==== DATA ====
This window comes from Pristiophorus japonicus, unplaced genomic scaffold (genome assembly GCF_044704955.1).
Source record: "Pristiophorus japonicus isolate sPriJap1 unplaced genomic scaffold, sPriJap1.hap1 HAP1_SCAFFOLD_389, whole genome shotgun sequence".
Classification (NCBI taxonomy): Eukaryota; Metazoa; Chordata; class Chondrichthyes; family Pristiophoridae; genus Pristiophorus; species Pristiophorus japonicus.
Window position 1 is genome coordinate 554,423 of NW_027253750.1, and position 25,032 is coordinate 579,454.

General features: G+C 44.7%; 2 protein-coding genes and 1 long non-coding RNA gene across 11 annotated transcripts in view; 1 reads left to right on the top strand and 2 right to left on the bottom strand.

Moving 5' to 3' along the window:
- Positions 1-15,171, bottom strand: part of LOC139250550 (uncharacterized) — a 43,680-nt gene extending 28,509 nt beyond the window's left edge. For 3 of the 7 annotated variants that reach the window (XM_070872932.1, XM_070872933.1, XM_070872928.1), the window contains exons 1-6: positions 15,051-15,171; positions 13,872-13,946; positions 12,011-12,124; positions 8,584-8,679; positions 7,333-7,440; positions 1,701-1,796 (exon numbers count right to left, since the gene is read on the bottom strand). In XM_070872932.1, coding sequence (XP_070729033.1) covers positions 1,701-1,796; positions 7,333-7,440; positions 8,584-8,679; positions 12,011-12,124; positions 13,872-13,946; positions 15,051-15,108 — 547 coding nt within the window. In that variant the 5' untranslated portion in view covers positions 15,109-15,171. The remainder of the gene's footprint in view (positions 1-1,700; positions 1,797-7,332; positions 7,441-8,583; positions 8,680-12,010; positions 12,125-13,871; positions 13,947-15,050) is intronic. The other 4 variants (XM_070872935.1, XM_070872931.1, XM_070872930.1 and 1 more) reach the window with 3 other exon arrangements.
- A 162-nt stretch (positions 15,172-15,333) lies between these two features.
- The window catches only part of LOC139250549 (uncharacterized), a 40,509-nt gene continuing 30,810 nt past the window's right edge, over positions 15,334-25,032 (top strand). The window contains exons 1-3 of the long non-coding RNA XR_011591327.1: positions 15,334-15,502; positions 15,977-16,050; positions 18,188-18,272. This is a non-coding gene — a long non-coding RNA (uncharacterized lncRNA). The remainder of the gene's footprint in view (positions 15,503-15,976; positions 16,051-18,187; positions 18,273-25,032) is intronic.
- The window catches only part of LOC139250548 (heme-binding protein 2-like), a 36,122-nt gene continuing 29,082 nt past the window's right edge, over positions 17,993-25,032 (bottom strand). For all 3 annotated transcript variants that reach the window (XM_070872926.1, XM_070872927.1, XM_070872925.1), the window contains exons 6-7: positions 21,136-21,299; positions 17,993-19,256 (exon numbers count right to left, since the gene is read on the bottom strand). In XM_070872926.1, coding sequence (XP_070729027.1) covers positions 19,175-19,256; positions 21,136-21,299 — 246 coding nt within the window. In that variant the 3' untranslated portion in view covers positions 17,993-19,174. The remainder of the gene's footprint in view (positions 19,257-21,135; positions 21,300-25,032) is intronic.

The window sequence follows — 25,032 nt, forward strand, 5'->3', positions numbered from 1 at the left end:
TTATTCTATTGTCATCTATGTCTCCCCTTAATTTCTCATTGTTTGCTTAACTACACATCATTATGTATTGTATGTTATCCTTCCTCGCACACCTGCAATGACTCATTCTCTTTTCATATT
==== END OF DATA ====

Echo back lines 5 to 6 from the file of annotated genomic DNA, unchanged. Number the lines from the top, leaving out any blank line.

General features: G+C 44.7%; 2 protein-coding genes and 1 long non-coding RNA gene across 11 annotated transcripts in view; 1 reads left to right on the top strand and 2 right to left on the bottom strand.

Moving 5' to 3' along the window: